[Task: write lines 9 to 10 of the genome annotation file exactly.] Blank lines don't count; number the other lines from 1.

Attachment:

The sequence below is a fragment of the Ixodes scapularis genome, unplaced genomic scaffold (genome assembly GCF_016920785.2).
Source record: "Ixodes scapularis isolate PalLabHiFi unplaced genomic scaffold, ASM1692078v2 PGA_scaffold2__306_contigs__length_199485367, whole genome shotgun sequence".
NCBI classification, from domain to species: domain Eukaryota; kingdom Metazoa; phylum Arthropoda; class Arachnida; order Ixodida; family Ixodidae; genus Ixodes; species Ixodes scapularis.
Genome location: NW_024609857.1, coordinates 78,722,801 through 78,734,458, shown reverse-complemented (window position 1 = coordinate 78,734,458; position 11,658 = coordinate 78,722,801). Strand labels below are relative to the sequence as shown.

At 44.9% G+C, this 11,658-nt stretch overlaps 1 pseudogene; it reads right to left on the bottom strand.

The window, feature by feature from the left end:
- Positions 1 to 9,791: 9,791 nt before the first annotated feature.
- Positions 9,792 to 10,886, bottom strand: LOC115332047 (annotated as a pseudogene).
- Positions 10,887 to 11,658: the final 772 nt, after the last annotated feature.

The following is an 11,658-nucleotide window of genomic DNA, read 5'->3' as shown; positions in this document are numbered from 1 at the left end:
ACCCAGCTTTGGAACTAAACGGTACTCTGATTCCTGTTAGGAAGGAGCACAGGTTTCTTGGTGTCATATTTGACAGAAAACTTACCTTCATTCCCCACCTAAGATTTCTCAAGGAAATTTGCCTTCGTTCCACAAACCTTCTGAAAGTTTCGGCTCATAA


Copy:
- Positions 10,887 to 11,658: the final 772 nt, after the last annotated feature.

The following is an 11,658-nucleotide window of genomic DNA, read 5'->3' as shown; positions in this document are numbered from 1 at the left end: